Noah Harrison: Reign of chaos
Chaos once again returned to the White House this past week with the sudden resignation of Hope Hicks, White House communications director, in the wake of news that she testified to Congress that part of the job entailed telling “white lies” on President Donald Trump’s behalf. Hicks was Trump’s fourth communications director in the span of barely a year in office, but more importantly, Hicks was a loyal and trusted member of Trump’s inner circle.
Her stunning departure serves as an indication that the Trump administration’s unprecedented streak of attrition — which has seen the exit of Chief Strategist Steve Bannon, Chief of Staff Reince Priebus, Press Secretary Sean Spicer and many others — is far from over. A day after Hicks announced her resignation, NBC News reported that National Security Adviser H.R. McMaster will be replaced within the month at the behest of Defense Secretary James Mattis and John Kelly, White House chief of staff. That same day, news broke that Kelly, at Trump’s request, is planning to remove Ivanka Trump and Jared Kushner from their official advisor roles.
Kelly was supposed to provide order when he was hired last summer, but instead, the White House has fractured further under his direction. Kelly himself was recently embroiled in controversy over his handling of domestic abuse allegations against former White House aide Rob Porter, which Kelly ignored for months, only firing Porter after the accusations leaked to the media.
Amid this frenzy of attrition, speculation and scandal, one thing is clear: Trump’s White House is engulfed in turmoil, the repercussions of which flared brightly this past week. Trump has long been known to flip-flop on policy positions, expressing contradictory views on topics ranging from immigration to taxation to abortion throughout his campaign and first year in office, but he outdid himself last week on gun control. At a televised meeting with senators and congressman from both parties, Trump praised proposals to establish comprehensive background checks on all gun purchases and to raise the age to buy assault weapons to 21. In a surreal moment, Trump even expressed openness to a ban on assault weapons. Yet, in an ironic twist, after chiding Republican lawmakers for being “afraid of” the NRA, Trump met with NRA lobbyists and rescinded his support for the gun control measures he had praised just a day earlier.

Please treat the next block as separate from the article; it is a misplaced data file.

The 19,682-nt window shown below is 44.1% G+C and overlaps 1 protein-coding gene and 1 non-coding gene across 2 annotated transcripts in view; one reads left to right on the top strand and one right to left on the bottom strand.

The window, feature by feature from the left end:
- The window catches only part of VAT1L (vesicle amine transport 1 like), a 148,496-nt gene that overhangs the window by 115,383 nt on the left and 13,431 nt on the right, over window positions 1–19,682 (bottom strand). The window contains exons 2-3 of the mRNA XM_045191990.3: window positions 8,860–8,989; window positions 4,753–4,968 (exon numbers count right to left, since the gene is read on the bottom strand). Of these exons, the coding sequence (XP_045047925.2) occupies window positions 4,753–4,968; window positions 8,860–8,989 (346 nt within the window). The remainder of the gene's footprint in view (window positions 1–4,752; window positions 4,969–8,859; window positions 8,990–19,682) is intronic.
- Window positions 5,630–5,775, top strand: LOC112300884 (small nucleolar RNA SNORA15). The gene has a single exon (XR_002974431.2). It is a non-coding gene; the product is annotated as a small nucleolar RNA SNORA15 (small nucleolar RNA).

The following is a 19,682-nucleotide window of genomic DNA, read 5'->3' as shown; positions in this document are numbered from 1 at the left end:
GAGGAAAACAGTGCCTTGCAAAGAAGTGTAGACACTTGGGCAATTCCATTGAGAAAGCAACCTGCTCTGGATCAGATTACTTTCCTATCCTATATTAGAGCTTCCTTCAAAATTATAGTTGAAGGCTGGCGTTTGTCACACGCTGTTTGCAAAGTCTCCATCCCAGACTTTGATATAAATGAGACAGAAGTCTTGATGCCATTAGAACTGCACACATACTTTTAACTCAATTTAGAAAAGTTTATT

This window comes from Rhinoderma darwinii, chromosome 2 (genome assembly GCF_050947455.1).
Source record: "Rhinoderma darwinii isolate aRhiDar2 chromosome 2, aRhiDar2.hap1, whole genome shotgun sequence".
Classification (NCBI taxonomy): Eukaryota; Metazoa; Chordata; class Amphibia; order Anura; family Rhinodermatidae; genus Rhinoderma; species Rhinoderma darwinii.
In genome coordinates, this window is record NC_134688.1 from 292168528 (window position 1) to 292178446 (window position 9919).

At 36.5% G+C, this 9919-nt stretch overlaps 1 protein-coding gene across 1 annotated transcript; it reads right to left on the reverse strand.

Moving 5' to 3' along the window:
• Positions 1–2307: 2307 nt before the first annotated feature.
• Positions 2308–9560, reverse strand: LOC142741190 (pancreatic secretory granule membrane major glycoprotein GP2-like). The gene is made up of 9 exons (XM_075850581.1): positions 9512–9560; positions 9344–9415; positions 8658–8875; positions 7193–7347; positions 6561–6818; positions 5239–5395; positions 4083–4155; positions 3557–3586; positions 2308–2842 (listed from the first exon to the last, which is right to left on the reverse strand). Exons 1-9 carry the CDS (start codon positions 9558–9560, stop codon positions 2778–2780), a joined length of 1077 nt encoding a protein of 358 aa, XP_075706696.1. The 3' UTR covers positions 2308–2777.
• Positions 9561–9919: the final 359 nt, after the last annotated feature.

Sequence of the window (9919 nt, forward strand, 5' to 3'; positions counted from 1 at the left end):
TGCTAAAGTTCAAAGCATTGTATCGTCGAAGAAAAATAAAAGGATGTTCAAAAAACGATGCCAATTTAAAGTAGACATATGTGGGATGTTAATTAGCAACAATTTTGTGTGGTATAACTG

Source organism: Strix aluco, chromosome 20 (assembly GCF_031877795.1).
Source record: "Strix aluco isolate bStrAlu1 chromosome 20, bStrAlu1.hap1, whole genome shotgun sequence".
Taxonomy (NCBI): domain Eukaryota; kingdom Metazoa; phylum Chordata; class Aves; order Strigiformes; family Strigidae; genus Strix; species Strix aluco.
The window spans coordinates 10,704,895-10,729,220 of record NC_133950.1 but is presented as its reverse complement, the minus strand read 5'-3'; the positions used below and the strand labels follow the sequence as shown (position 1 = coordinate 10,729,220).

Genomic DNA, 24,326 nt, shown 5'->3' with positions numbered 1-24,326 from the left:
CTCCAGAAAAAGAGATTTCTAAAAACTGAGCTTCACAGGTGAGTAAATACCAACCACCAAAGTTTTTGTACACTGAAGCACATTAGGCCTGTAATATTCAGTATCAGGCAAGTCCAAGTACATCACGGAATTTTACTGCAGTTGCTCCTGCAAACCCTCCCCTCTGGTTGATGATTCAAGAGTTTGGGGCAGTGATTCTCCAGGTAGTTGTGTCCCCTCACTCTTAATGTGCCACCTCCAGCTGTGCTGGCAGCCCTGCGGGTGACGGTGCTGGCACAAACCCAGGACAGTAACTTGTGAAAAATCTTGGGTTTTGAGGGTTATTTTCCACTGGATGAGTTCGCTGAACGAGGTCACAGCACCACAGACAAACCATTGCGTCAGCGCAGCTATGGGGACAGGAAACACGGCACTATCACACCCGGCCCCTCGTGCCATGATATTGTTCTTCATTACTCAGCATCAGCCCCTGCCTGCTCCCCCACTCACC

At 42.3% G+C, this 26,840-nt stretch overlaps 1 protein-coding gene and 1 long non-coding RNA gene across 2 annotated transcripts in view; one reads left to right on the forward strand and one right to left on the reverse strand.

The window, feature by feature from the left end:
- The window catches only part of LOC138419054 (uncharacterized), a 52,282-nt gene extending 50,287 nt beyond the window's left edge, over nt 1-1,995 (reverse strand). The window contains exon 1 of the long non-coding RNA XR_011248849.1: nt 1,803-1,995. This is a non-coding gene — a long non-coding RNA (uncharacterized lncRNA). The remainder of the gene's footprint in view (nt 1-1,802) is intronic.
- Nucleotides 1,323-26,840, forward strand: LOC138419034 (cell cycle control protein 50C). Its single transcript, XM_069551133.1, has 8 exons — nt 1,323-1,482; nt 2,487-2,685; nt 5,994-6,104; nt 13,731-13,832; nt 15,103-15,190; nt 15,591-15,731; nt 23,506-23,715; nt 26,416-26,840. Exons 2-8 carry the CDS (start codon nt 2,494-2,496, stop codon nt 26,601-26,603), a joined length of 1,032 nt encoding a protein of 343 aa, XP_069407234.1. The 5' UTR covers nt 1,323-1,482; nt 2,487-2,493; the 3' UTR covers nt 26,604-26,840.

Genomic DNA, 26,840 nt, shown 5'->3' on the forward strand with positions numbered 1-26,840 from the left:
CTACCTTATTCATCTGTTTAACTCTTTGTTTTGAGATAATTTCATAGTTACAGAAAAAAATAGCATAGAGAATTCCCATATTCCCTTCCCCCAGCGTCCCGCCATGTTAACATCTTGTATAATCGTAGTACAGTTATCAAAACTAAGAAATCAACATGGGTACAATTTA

Trump’s inconsistency on guns confused and exasperated leaders of both parties, but was quickly overshadowed when Trump declared his intention to introduce tariffs on steel and aluminum imports. Such a move would violate existing trade agreements and indubitably lead to retaliatory measures from other countries that could easily spiral into a costly and disastrous trade war.
The reaction to Trump’s tariff plan was swift and harsh. Leaders of both parties quickly rebuked the idea, global leaders blasted Trump and the stock market plunged. However, amid this widespread criticism, Trump doubled down and tweeted that trade wars are “good” and “easy to win.” That’s blatantly false, and the fact that no one in the White House has conveyed to Trump the threat a trade war poses to the U.S. economy is rather alarming.
Trump’s eventful week culminated with renewed scrutiny over his neglect to fill dozens of vacant positions, including 41 ambassadorships. Critical allies and strategic partners like South Korea, Germany, Saudi Arabia and the European Union are among the countries and organizations that currently lack an American chief diplomat. When considering the current geopolitical climate around the world, it is astounding that some of these positions have yet to be filled. Given the tensions on the Korean peninsula, appointing an ambassador to South Korea should be a priority, but to the Trump administration, it is an afterthought.
It is no coincidence that a week of internal White House chaos coincided with one of Trump’s most volatile weeks in the policy sphere. Trump’s advisers appear incapable of providing astute advice, a problem that is likely compounded by the constant attrition plaguing the White House. In the absence of stability, Trump appears to have adopted a strategy of going off-script and reversing positions as he pleases, knowing that his public statements have little correlation to the policy his administration executes. This inconsistency compounds government inaction, as evidenced by Trump’s gun policy flip-flopping, and leads to impulsive decisions like these new proposed tariffs.
Order must be established in the White House. At present, Trump’s administration is the most disorganized, dysfunctional and, at times, utterly incompetent administration in modern American history. The chaos plaguing the White House muddles the president’s legislative priorities, devalues the U.S.’s image abroad and weakens the credibility of the institution of the presidency. It often is tempting to dismiss the White House drama as meaningless or even entertaining, but weeks like this past one demonstrate the significant consequences of an executive branch drowning in chaos.
Noah Harrison can be reached at firstname.lastname@example.org.